Realizations from the side of the desk of a Principal. It's education. There is no more money. There is no more time: there are 24 hours in the day. It's also the greatest job in the world, so let's get on with it.
Over the last year, I have been using a model to help schools solve complex educational issues utilizing the existing capacities and resources that they already have at their disposal in their buildings. The premise behind the model is simple “We have no more time, and there is no more money coming, but we have
“We need more risk-takers!”“We need to build a culture that not only accepts failure, it rewards it.”“I just want people to take a few chances around here. You know, to try some new things.” In my position as District Principal of Innovation, I am constantly hearing these sorts of expressions from educators throughout the system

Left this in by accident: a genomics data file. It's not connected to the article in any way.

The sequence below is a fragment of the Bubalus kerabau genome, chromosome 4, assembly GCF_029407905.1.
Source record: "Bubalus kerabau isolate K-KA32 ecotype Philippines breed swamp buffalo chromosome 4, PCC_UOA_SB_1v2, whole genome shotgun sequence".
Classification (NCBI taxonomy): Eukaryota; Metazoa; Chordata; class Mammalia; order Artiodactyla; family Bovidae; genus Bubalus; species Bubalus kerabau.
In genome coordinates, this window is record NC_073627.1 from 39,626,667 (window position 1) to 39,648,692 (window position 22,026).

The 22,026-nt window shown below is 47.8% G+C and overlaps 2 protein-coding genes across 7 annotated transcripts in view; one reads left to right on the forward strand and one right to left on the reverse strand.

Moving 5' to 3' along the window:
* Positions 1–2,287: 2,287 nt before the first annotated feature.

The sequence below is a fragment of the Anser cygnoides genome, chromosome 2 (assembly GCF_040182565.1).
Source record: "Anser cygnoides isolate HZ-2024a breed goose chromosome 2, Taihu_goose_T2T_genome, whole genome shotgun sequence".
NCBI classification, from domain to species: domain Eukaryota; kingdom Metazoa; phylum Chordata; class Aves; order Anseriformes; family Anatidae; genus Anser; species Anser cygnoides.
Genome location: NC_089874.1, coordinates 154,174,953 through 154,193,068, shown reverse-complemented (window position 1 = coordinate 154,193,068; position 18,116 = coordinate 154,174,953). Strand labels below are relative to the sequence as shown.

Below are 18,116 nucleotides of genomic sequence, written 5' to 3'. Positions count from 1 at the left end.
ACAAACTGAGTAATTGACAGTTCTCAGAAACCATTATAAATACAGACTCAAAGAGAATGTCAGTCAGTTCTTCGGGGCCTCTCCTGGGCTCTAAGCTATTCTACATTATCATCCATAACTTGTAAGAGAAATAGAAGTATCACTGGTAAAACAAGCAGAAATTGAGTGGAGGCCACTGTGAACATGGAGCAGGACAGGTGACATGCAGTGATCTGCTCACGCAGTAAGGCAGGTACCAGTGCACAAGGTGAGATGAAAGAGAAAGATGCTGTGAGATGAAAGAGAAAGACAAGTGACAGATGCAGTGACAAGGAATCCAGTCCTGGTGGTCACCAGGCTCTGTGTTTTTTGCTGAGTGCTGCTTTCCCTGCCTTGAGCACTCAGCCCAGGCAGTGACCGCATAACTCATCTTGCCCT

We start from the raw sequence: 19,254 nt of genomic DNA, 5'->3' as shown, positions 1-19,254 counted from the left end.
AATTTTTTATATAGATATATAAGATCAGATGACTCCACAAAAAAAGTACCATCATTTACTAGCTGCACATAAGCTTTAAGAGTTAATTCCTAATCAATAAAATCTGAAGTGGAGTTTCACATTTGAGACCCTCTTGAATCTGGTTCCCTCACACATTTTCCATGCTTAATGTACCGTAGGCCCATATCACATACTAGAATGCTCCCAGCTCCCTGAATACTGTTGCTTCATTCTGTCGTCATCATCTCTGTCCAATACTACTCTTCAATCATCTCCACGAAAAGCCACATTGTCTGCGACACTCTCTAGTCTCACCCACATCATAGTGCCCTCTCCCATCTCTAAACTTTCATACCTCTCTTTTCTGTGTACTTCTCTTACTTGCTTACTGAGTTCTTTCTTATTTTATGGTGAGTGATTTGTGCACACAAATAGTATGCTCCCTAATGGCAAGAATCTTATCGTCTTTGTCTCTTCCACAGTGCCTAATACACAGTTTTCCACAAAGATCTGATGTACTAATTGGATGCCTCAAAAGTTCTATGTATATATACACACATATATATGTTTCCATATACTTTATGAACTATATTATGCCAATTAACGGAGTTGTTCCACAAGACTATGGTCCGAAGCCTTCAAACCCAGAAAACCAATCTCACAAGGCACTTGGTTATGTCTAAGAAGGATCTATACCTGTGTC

The more I think about new initiatives and changing education, the more I believe that Dan Weiden got it right.In August of 1988, when there would have been a high degree of likelihood that I was sporting acid wash jeans and a styled perm, the aforementioned Mr. Weiden coined a phrase in his work as
In British Columbia, we are still basking in the sun of summer holidays, but in a very short couple of weeks, administrators will be locked in and lining up the schedule for start-up, teachers will be preparing for their new classes, and students and their parents will be getting ready for a new school year.
New Year’s Resolutions are always interesting to me. Typically, I would make a whole host of lofty proclamations on December 31st to a few vaguely interested peers who themselves would be unlikely to repeat a single one my goals more than three minutes later. For a few days or perhaps even weeks after I might